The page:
Three-quarters of the UK’s leading judges and QCs attended the universities of Oxford and Cambridge, a new study says.
Research by the Sutton Trust and an alliance of law firms found that 74 per cent of the 147 High Court and Appeal Court judges attended the institutions, compared with only 1 per cent of the UK population as a whole.
Among the 100 top QCs, as ranked by legal directory Chambers UK, 78 per cent went to Oxford or Cambridge.
The Sutton Trust and Prime, a group of 89 law firms that are committed to providing fair access to work experience, have expressed concern that the educational background of leading lawyers has changed little since the 1980s.
Among leading solicitors, again as rated by Chambers UK, 55 per cent were Oxbridge-educated.
The study also found that more than 70 per cent of leading judges and QCs had attended independent schools, compared with 7 per cent of the UK population.
Sir Peter Lampl, chairman of the Sutton Trust, said that there was “still a big social mobility problem within the legal sector”.
“Irrespective of background, bright young people need to be able to achieve his or her potential and access jobs in law if that is their chosen profession,” he said. “Enabling greater access to a wider pool of diverse talent will deliver real benefits for employers and employees alike.”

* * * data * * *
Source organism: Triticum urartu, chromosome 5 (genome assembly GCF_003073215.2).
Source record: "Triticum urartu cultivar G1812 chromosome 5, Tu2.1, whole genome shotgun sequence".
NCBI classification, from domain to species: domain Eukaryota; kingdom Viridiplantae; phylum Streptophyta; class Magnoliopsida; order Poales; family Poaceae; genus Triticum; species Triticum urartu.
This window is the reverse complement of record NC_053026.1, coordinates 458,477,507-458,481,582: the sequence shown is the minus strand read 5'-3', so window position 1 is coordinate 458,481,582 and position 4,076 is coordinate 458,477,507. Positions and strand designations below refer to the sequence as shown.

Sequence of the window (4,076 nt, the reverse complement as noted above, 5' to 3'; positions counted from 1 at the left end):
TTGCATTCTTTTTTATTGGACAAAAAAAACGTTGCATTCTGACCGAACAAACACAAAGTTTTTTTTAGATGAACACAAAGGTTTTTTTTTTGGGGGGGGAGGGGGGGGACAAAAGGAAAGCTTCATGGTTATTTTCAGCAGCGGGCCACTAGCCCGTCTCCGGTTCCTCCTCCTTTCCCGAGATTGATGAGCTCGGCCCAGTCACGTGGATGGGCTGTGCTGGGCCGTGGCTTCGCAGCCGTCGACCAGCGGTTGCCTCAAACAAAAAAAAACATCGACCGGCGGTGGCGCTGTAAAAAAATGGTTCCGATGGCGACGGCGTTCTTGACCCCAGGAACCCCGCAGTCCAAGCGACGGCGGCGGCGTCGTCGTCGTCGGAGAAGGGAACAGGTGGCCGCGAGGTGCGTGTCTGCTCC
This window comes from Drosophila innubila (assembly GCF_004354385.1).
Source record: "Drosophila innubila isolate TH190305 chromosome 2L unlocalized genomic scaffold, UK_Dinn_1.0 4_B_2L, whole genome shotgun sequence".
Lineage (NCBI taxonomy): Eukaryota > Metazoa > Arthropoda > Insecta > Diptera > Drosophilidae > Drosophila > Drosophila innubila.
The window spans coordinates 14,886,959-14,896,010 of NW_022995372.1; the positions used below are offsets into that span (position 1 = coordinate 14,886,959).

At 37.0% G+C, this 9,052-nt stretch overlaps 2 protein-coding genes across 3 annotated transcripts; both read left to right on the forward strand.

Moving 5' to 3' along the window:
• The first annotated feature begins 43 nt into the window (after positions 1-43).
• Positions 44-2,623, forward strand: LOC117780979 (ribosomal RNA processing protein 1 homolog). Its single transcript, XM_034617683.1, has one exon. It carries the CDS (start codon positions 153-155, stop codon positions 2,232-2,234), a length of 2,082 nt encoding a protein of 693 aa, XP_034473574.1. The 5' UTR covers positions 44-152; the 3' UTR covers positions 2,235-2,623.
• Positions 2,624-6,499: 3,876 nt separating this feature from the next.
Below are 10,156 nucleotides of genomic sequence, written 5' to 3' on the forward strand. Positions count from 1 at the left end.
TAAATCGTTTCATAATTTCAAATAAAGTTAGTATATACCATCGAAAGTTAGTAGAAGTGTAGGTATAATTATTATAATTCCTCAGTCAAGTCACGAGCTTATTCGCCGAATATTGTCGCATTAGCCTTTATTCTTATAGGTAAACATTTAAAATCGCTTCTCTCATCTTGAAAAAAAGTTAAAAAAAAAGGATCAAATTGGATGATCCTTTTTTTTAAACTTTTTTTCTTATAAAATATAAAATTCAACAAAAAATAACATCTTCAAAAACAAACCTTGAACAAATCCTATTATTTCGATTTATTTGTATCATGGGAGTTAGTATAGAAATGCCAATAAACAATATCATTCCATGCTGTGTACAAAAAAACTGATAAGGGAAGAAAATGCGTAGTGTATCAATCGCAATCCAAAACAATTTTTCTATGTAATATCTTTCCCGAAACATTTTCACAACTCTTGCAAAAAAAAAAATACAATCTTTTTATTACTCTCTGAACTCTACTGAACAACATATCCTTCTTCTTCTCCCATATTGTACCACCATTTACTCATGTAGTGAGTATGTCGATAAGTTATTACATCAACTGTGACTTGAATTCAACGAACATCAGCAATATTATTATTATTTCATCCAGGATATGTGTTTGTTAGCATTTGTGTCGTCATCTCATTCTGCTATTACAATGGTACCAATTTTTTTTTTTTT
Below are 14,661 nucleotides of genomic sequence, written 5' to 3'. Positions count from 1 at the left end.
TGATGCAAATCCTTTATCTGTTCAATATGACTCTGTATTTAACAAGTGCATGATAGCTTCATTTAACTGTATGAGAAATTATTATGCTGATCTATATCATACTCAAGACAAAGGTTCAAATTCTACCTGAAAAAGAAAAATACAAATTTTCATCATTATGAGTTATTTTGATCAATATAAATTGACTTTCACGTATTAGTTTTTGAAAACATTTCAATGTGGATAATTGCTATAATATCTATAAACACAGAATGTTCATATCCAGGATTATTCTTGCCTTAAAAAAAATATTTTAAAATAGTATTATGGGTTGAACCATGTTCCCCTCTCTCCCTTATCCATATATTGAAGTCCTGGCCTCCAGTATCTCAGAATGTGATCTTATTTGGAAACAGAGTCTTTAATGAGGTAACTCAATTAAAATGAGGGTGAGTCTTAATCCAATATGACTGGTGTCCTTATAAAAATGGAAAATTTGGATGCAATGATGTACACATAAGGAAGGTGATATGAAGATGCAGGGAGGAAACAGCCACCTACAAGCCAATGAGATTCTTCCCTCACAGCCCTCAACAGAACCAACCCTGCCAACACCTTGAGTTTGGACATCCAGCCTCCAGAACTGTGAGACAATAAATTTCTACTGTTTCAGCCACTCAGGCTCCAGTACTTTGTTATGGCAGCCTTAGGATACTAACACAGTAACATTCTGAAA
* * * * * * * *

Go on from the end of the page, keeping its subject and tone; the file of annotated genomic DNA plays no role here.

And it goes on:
A poll of senior figures in the legal industry, conducted by YouGov, found that 52 per cent of respondents felt that improving social mobility in the legal profession would be beneficial to their firm. Seventy-one per cent said that it would be good for society as a whole.
When asked what was preventing candidates from disadvantaged backgrounds from getting law training contracts, 23 per cent of those questioned said that interview performance was a key barrier. This was followed by a lack of pre-university educational attainment (18 per cent) and lack of understanding of the profession (16 per cent).
The Sutton Trust said that more legal firms should join Prime and its own Pathways to Law programme.